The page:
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Dependent and independent variables
In an experiment, the variables used can be classed as either dependent or independent variables. The dependent variable is the possible outcome of the experiment; the effect. It depends on what happens to other variables in the experiment. For example, if you want to know how much light a plant needs to grow, the amount of growth is the dependent. If you wanted to see if a plant would grow better in hot or cold areas your dependent variable would be the temperature of the area the plant is left in.
The independent variable is the variable that you have control over, what you can choose and manipulate. It is usually what you think will affect the dependent variable. In some cases, you may not be able to manipulate the independent variable. It may be something that is already there and is fixed, something you would like to evaluate with respect to how it affects something else, the dependent variable like color, kind, time. As an example, you are interested in how stress affects heart rate in humans. Your independent variable would be the stress and the dependent variable would be the heart rate. You can directly manipulate stress levels in your human subjects and measure how those stress levels change heart rate.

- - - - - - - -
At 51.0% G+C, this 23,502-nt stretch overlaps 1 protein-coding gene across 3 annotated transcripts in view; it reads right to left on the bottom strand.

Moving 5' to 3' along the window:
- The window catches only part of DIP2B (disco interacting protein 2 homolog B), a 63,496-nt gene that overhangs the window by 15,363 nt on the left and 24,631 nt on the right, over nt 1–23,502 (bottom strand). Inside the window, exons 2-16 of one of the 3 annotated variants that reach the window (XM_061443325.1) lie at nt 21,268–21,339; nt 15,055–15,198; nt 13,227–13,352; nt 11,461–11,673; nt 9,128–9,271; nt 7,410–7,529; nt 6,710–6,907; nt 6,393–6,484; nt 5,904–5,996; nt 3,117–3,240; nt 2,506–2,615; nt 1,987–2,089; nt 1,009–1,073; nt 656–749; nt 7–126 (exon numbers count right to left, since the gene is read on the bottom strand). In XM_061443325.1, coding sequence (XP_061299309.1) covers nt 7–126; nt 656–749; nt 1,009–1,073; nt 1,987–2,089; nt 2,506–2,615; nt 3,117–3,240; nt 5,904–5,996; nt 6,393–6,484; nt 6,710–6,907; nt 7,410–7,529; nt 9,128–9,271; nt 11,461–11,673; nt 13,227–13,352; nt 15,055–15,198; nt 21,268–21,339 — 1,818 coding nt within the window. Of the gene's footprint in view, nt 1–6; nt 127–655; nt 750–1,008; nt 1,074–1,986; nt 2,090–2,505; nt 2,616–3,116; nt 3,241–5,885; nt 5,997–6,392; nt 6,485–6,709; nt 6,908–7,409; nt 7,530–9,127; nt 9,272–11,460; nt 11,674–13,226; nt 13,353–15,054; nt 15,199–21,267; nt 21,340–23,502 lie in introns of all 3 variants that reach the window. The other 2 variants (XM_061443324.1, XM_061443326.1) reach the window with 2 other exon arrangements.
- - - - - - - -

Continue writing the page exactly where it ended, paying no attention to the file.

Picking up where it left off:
Mathematics
In mathematics, the dependent variable changes with the independent variable, hence the name (it depends on the independent variable).
In calculus, a function is a map whose action is specified on variables. Take x and y to be two variables. A function f may map x to some expression in x. Assigning gives a relation between y and x. If there is some relation specifying y in terms of x, then y is known as a dependent variable (and x is an independent variable).
A dependent variable is also known as a "response variable", "regressand", "measured variable", "responding variable", "explained variable", "outcome variable", "experimental variable", and "output variable".
If the independent variable is referred to as an "explanatory variable" then the term "response variable" is preferred by some authors for the dependent variable.